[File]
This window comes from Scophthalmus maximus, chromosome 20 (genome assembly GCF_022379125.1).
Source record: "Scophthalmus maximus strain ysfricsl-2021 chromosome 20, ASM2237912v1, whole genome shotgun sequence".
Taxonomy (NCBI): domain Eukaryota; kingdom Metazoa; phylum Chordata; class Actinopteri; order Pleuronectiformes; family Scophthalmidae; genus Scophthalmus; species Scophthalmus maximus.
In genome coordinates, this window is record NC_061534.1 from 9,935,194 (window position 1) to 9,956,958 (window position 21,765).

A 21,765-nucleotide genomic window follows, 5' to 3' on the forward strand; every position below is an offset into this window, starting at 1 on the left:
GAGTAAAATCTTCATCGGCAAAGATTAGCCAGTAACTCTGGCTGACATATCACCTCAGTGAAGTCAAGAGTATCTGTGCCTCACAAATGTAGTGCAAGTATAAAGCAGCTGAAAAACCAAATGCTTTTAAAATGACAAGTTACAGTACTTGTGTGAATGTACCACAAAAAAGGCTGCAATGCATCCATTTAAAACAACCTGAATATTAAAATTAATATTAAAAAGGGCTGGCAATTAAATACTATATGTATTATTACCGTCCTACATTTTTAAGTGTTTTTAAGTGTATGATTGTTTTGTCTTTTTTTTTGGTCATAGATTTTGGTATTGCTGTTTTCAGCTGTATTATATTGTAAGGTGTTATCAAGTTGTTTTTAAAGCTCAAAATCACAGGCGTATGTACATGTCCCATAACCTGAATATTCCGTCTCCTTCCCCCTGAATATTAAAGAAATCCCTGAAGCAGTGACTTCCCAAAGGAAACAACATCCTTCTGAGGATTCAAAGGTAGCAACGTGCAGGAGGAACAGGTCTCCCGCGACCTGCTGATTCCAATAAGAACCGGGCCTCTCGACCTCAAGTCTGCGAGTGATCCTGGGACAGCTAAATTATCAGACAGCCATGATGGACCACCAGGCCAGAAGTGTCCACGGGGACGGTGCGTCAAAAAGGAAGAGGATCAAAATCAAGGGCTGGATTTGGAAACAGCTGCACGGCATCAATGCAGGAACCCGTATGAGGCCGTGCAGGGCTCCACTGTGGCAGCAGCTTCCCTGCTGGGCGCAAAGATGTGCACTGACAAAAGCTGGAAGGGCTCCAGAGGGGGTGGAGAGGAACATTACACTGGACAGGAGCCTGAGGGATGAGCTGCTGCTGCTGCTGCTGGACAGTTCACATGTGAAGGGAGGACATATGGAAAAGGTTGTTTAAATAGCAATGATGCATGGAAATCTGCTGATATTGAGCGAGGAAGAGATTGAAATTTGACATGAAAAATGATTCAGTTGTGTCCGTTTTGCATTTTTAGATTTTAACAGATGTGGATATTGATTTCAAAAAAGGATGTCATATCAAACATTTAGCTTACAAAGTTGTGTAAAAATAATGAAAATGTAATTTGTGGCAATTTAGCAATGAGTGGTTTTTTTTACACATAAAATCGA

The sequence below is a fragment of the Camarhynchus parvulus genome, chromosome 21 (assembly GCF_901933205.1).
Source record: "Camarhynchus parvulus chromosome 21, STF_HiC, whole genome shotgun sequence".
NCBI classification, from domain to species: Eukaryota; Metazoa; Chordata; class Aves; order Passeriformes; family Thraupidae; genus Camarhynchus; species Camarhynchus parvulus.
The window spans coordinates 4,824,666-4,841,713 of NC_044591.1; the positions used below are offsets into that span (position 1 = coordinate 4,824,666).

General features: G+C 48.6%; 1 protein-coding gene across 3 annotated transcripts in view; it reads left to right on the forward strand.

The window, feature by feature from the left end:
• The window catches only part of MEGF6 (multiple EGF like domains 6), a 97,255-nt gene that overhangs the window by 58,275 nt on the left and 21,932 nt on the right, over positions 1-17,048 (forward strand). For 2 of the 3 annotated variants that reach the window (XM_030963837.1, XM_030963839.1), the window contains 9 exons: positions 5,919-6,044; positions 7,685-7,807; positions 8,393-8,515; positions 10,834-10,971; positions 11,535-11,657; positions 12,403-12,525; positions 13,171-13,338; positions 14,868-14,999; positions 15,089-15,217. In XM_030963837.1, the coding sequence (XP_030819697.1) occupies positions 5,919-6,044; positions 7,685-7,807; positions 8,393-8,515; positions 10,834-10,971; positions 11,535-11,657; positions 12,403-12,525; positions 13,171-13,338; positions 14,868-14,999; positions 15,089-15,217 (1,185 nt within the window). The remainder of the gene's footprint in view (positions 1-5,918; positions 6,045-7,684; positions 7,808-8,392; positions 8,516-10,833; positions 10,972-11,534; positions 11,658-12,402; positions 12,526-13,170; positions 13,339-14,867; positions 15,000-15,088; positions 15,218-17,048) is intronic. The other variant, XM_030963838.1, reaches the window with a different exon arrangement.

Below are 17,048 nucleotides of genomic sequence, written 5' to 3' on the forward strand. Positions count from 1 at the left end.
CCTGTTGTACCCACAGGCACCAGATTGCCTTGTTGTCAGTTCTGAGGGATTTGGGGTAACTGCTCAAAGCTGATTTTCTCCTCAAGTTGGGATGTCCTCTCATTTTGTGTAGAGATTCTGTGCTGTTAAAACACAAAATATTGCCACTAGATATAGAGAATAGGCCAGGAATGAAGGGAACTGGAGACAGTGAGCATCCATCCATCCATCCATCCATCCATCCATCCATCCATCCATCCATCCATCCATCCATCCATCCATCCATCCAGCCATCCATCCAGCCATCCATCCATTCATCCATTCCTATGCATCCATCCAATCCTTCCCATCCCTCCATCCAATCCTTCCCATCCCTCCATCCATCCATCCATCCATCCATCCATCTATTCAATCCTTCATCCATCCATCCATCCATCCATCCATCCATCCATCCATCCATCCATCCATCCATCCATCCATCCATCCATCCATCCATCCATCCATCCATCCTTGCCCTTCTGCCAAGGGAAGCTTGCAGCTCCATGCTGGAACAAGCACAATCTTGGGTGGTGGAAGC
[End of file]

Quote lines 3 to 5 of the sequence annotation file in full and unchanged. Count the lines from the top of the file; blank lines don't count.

Taxonomy (NCBI): domain Eukaryota; kingdom Metazoa; phylum Chordata; class Actinopteri; order Pleuronectiformes; family Scophthalmidae; genus Scophthalmus; species Scophthalmus maximus.
In genome coordinates, this window is record NC_061534.1 from 9,935,194 (window position 1) to 9,956,958 (window position 21,765).

A 21,765-nucleotide genomic window follows, 5' to 3' on the forward strand; every position below is an offset into this window, starting at 1 on the left: